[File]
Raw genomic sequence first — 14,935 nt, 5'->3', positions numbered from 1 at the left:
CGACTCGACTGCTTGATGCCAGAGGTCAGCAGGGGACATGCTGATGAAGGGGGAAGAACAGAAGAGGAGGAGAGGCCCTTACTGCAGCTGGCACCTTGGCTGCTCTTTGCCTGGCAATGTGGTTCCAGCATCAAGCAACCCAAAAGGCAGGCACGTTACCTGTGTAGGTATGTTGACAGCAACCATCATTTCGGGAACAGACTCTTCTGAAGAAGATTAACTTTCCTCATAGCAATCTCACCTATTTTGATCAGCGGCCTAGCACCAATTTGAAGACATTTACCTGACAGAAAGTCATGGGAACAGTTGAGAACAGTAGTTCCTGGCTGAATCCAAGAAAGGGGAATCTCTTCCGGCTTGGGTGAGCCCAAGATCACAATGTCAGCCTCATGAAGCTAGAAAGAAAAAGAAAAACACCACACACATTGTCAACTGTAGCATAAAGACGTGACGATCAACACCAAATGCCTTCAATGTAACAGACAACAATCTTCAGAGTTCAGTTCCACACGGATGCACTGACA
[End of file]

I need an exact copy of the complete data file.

Raw genomic sequence first — 14,935 nt, 5'->3', positions numbered from 1 at the left:
CGACTCGACTGCTTGATGCCAGAGGTCAGCAGGGGACATGCTGATGAAGGGGGAAGAACAGAAGAGGAGGAGAGGCCCTTACTGCAGCTGGCACCTTGGCTGCTCTTTGCCTGGCAATGTGGTTCCAGCATCAAGCAACCCAAAAGGCAGGCACGTTACCTGTGTAGGTATGTTGACAGCAACCATCATTTCGGGAACAGACTCTTCTGAAGAAGATTAACTTTCCTCATAGCAATCTCACCTATTTTGATCAGCGGCCTAGCACCAATTTGAAGACATTTACCTGACAGAAAGTCATGGGAACAGTTGAGAACAGTAGTTCCTGGCTGAATCCAAGAAAGGGGAATCTCTTCCGGCTTGGGTGAGCCCAAGATCACAATGTCAGCCTCATGAAGCTAGAAAGAAAAAGAAAAACACCACACACATTGTCAACTGTAGCATAAAGACGTGACGATCAACACCAAATGCCTTCAATGTAACAGACAACAATCTTCAGAGTTCAGTTCCACACGGATGCACTGACA